New figures from local authorities reveal the number of school leavers embarking on apprenticeships has risen by more than 15% in just 1 year.
The data shows that apprenticeships, which now offer real jobs and training to develop the practical skills and experience that businesses want, are becoming increasingly popular with 16- and 17-year-olds.
The figures, collected from local authorities, reveal that in March this year compared to March 2013:
- more than 15% more 16- and 17-year-olds are in apprenticeships - up from 41,738 last year to 49,228 this year
- 27,832 more 16- and 17-year-olds are participating in education or training - up from 1,030,689 last year to 1,058,521 this year
- 8 out of 9 regions in England reported higher rates of young people in education or training compared to last year
Apprenticeships have been reformed under this government so they offer a respected alternative to academic study. A key part of their reform has been to give employers the pen to design them - involving more than 400 businesses such as PwC, Microsoft, John Lewis, British Airways and BMW.
The National Audit Office estimates that for every pound invested in apprenticeships by the government, the economy gets £18 back. When wider benefits are included, the return on investment is even higher, at £28 for each pound of government investment.
The government is committed to ensuring all young people are given the opportunity to fulfil their potential. To help achieve this, local authorities are required to track their participation in education, employment and training. Today’s figures show local authorities are becoming more effective at this, with a drop of more than 9,000 16- and 17-year-olds whose activity is not known to local authorities since the previous year.
Skills and Enterprise Minister Matthew Hancock said:
There is no better engine of social mobility and success than a place in education or training. And today’s figures confirm that young people across England are increasingly seeing apprenticeships as a great way to fulfil their potential.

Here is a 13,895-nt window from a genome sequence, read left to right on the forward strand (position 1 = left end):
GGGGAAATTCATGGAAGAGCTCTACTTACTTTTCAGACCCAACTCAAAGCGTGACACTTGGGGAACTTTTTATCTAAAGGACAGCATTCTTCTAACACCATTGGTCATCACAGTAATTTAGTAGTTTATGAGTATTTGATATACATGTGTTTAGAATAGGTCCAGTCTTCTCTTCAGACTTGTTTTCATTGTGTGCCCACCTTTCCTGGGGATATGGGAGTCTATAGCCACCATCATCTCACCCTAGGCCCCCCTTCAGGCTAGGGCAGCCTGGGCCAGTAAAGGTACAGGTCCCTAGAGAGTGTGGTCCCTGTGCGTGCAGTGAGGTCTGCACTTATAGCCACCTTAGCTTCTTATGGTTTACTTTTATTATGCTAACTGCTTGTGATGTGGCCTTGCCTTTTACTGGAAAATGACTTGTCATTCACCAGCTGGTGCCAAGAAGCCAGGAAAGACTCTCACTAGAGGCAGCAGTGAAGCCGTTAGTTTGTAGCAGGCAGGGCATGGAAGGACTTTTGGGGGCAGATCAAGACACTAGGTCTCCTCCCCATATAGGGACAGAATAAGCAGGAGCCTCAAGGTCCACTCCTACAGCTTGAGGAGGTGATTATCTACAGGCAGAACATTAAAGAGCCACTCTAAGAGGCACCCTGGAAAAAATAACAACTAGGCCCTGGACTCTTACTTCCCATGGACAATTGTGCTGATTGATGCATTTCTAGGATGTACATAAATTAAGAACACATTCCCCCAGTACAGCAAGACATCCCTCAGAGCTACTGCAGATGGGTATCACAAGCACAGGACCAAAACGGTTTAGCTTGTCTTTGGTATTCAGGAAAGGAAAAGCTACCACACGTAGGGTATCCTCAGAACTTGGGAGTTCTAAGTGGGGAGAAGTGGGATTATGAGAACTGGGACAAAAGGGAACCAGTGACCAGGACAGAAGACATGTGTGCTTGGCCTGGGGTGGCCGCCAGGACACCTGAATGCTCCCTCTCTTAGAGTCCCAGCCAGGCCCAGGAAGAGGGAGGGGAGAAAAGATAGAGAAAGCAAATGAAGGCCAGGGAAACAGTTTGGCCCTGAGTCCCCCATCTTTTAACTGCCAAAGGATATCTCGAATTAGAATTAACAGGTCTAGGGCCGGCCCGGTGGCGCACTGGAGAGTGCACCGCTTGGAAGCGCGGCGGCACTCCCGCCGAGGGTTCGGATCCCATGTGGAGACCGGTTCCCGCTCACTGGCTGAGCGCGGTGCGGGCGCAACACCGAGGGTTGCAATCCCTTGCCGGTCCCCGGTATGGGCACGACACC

This confirms our reforms to give young people a clear path to work or further education are working.
Further data published last month shows the lowest level of 16- to 18-year-olds NEET since records began - showing our long term economic plan is delivering for young people.
The government has a package of measures to help young people get the best possible start in life. This includes:
- introducing a rigorous new curriculum and world-class qualifications, ensuring proper preparation for further and higher education, and work
- ensuring that young people who have not achieved at least a C in GCSE English or maths must continue studying those subjects as part of their further education
- removing low-quality vocational qualifications from league tables in favour of courses proven to deliver the skills employers demand
- a new programme of traineeships to help those aged 16 to 23 (inclusive) to develop the skills and vital experience they need to secure apprenticeships and other sustainable jobs
Notes to editors:
- View the ‘Participation in education and training by local authority’ statistics.